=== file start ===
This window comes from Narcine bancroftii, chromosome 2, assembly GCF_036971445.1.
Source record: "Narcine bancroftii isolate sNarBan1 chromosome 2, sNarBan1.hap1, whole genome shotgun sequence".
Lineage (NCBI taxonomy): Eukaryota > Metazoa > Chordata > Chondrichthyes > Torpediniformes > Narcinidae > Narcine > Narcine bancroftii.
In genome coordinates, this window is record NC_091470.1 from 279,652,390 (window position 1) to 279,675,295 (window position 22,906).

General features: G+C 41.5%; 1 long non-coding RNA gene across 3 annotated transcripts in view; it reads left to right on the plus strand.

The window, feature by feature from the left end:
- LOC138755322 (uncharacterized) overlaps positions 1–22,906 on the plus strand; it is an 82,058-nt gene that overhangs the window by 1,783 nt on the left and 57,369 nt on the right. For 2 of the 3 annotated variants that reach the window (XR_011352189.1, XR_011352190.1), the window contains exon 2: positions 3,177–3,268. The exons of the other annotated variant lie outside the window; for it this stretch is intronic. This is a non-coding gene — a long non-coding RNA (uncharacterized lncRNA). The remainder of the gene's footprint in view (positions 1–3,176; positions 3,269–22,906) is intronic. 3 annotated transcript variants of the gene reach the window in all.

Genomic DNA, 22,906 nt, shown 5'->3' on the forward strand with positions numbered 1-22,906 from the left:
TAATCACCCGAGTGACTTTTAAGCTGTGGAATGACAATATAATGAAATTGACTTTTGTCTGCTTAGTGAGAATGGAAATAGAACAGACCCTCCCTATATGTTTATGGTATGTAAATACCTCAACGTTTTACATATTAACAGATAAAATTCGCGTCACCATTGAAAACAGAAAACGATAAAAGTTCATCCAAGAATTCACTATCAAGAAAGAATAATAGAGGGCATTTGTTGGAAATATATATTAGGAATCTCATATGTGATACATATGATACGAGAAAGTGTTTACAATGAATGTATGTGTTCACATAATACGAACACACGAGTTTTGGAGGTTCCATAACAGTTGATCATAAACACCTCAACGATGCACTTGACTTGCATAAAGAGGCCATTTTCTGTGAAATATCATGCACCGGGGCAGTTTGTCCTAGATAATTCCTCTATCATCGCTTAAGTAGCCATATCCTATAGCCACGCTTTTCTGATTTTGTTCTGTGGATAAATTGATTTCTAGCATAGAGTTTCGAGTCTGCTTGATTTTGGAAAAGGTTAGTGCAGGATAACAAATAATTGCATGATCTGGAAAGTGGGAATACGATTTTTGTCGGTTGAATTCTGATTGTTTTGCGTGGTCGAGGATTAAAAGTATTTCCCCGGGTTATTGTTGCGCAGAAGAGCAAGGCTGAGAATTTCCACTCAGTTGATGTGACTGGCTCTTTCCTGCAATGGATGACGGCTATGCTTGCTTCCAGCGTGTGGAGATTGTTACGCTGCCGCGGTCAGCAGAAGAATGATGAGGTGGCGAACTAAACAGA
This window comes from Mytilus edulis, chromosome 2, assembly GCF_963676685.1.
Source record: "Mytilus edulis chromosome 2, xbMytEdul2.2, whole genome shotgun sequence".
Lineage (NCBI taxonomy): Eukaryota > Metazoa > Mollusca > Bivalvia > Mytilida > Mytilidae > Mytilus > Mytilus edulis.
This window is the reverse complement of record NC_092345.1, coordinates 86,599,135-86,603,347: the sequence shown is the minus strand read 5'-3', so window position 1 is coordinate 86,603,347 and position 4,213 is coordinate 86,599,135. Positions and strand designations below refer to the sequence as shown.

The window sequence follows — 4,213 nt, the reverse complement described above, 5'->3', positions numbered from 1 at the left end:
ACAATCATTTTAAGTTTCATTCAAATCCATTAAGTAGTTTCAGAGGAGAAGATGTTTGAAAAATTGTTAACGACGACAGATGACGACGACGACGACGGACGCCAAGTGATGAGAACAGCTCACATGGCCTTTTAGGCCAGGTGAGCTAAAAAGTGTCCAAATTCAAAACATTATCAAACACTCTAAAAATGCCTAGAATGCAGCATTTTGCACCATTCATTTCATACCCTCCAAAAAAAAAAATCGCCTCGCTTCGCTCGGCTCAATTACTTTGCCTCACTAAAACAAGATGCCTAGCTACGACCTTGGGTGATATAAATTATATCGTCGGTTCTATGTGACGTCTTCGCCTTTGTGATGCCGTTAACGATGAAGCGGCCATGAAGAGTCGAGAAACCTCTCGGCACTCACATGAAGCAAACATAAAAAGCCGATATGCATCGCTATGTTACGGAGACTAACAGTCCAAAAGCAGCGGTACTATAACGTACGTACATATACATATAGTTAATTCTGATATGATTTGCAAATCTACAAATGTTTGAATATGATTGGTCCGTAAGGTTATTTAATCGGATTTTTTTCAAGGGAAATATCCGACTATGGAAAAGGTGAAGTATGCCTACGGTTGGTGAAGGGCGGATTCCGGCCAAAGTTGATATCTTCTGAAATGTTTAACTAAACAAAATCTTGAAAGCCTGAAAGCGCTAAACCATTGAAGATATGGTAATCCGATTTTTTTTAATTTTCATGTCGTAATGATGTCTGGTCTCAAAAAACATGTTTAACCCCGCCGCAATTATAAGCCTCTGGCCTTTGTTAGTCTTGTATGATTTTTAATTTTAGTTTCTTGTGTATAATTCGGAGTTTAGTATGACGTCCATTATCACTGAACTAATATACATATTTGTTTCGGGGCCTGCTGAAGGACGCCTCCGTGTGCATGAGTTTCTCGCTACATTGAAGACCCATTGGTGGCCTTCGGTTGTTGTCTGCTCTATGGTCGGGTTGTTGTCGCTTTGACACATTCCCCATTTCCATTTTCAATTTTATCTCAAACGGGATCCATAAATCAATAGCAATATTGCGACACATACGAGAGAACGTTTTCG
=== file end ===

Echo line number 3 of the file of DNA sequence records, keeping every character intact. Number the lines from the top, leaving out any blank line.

Lineage (NCBI taxonomy): Eukaryota > Metazoa > Chordata > Chondrichthyes > Torpediniformes > Narcinidae > Narcine > Narcine bancroftii.